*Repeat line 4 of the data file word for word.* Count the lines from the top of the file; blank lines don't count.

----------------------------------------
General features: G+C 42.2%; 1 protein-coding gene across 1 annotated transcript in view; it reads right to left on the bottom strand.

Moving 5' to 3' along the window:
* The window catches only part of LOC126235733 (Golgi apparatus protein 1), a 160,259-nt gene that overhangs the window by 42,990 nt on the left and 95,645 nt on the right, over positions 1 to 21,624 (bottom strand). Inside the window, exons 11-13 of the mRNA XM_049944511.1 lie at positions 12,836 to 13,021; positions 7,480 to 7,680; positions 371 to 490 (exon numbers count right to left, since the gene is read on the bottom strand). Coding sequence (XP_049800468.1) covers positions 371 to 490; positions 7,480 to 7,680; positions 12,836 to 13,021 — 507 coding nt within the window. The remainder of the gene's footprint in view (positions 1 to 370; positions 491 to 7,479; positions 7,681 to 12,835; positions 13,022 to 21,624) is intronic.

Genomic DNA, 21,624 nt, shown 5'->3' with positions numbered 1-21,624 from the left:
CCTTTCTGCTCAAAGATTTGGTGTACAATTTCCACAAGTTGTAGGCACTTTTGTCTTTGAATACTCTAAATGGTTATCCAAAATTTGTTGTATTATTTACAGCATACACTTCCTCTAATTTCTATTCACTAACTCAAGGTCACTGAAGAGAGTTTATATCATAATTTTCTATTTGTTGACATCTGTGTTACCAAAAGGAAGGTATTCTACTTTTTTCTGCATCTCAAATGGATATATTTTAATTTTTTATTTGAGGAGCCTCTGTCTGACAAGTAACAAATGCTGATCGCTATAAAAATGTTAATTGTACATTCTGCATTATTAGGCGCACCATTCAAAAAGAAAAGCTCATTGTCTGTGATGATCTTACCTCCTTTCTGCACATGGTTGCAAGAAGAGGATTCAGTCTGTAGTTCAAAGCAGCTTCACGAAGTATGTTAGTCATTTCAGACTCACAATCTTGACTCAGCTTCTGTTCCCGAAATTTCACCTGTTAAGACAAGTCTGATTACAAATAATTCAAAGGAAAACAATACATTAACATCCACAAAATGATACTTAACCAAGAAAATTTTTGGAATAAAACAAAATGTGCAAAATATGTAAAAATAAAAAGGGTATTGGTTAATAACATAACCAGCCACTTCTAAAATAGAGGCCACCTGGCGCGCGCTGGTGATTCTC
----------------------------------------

Genomic DNA, 21,624 nt, shown 5'->3' with positions numbered 1-21,624 from the left: